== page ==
Columbia Spectator - February 22, 2001

 Enough Is Enough 

Article by Julia Stiles

One would assume that as students of an Ivy League University, we have enough insight not to take talk shows too seriously. Either a lot of Columbia students watch Late Night with Conan O'Brien, or they find second hand gossip a reliable source. I have received a lot of criticism, both to my face and in print, about flippant comments I made while appearing on talk shows to promote Save the Last Dance. I was denigrated in one Columbia media outlet and nearly slandered in another, all because I made a joke about the dining hall on national television. Talk shows require a pre-interview, where the guest is grilled for funny anecdotes.

They are asked to point out their own quirks, to define themselves, to make fun of people, and as a last resort, they are even asked if they can perform any stupid human tricks. The guests are often made to feel stupid and dull, simply because they cannot point these things out off the top of their heads. Later, the producer gives the guest a modified script of what should actually be said on the show. A lot of times, stories are altered because the producer comes up with a more humorous ending. More importantly, it is just television, and the sole purpose is to entertain. There is little regard for truth or personal feelings.

In the case of my appearance, I was asked about the quality of food at school and told to exaggerate for the sake of comedy. Granted, I was not forced to say anything, but under the circumstances I wanted to get through the interview alive. Having every comment examined under such heavy scrutiny has made me consider the repercussions of what I say. I have apologized in writing to the dining staff; they seem to understand that I wasn't commenting on any particular person. They understand that it is a very common, if not clichéd, joke to poke fun at cafeteria food. Adam Sandler did it, and so did a writer for an on-campus publication that took issue with my comments.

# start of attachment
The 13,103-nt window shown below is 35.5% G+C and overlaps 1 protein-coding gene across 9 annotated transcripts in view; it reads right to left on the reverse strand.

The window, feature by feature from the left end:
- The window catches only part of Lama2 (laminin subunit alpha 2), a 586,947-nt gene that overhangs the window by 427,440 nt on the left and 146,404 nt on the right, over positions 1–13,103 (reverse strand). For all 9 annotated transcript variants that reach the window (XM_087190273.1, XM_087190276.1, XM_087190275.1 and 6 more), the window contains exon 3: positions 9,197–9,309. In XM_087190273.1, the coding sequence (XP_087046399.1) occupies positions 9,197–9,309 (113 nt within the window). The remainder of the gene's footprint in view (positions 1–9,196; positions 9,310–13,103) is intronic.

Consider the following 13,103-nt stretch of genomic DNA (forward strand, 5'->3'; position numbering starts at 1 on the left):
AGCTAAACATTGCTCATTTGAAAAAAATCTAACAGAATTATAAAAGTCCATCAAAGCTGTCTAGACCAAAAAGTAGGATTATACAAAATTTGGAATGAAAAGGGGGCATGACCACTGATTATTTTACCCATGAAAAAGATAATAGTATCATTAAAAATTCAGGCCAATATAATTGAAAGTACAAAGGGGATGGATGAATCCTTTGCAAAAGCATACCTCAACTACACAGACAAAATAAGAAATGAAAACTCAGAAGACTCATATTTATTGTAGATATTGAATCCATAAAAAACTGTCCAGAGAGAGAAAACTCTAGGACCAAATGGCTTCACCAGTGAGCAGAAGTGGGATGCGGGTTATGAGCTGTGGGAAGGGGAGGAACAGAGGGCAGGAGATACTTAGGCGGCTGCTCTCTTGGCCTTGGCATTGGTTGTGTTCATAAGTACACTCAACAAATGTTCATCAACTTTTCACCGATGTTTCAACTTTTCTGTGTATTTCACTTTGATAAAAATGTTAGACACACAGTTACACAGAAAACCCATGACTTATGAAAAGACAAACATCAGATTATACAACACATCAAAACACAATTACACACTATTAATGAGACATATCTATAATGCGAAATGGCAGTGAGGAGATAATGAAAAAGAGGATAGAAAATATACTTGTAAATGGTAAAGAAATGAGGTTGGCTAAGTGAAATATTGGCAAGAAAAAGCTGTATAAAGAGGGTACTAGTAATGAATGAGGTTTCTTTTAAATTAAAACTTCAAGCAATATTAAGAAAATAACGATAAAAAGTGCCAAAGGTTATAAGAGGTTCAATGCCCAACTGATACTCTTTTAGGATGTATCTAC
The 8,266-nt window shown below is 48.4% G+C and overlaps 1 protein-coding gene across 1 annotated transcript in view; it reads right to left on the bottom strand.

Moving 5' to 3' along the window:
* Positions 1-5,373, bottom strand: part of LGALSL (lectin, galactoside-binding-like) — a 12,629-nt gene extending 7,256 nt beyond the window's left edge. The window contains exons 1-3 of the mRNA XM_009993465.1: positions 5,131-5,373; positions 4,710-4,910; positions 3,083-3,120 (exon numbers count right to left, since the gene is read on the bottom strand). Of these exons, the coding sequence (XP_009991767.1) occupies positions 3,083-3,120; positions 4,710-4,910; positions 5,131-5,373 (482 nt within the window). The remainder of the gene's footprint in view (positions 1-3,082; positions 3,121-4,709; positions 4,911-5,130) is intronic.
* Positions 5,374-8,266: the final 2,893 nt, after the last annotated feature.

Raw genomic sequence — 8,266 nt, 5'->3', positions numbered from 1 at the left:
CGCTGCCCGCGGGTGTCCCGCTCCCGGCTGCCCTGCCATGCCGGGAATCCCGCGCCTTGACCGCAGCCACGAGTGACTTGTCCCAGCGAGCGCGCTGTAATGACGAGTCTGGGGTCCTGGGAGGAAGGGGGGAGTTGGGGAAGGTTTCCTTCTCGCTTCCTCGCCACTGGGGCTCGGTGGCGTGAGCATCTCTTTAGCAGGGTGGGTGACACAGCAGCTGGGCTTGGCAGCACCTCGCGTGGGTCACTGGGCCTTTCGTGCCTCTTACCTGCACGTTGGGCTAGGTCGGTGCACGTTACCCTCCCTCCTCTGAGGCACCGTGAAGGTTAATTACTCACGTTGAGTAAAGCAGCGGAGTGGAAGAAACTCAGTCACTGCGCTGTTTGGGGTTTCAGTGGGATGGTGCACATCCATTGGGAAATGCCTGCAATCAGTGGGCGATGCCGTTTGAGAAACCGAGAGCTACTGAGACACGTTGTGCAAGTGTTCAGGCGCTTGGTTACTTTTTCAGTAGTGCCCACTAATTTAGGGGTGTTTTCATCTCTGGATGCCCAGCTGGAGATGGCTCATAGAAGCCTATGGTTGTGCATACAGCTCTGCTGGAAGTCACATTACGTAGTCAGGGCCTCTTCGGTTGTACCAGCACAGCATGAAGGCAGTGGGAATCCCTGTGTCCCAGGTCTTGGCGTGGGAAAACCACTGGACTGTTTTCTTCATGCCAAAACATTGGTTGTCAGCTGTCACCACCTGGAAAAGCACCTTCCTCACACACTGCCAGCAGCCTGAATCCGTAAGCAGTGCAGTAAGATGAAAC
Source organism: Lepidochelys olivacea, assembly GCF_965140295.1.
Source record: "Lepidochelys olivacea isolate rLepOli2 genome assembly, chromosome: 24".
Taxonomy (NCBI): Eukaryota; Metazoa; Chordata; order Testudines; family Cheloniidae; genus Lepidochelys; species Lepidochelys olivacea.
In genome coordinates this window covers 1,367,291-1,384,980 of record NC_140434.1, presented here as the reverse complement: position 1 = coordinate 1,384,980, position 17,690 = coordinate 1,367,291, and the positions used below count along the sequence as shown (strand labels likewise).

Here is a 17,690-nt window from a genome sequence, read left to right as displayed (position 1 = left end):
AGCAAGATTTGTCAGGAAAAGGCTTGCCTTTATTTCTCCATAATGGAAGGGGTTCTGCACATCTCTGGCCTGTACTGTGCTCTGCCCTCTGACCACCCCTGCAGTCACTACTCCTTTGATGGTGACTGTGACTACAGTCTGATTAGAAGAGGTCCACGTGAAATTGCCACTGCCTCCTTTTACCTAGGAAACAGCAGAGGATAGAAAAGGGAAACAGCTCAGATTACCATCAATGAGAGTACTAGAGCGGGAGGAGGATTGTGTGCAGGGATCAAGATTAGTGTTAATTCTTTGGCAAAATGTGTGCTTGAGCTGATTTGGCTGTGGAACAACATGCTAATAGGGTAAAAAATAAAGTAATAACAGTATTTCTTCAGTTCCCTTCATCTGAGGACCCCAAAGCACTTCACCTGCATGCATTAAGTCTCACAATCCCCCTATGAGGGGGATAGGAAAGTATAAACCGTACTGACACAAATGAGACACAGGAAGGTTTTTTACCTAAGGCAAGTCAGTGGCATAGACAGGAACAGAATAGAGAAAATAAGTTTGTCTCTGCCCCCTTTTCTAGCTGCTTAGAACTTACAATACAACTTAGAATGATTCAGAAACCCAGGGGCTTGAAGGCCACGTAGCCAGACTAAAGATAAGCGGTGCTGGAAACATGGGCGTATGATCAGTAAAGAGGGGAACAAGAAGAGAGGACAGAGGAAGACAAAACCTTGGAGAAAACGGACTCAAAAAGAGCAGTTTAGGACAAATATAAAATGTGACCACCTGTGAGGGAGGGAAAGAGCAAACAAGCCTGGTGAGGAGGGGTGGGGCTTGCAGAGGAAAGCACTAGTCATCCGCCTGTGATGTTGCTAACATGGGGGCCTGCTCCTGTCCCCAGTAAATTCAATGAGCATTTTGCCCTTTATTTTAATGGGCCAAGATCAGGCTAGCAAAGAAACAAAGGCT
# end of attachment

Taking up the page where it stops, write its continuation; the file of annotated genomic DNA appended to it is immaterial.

I didn't realize that so many Columbia students have made it their cause to go crusading for Dining Services. I also didn't realize that the way to criticize thoughtless jokes was to mudsling. Contrary to what some people think, my tuition has not been paid for by Twentieth Century Fox, it has been paid for by years and years of hard work on my part. I have a job, just like anyone else. My wardrobe is not photographed by In Style; in magazines, I am dressed by the designer being advertised.

I accept that, much like the dining hall, I am subject to mockery. Students bond with each other in sharing criticism of the dining hall. We often forget the context in which the food is made and the pressure under which dining services operates. The moral of the story is: think twice before you hurl insults at someone, albeit indirectly. You may be attempting humor to get in good with your audience, but even lunch ladies and Hollywood wenches have feelings.

Originally published in the February 22, 2001 issue of the Columbia Spectator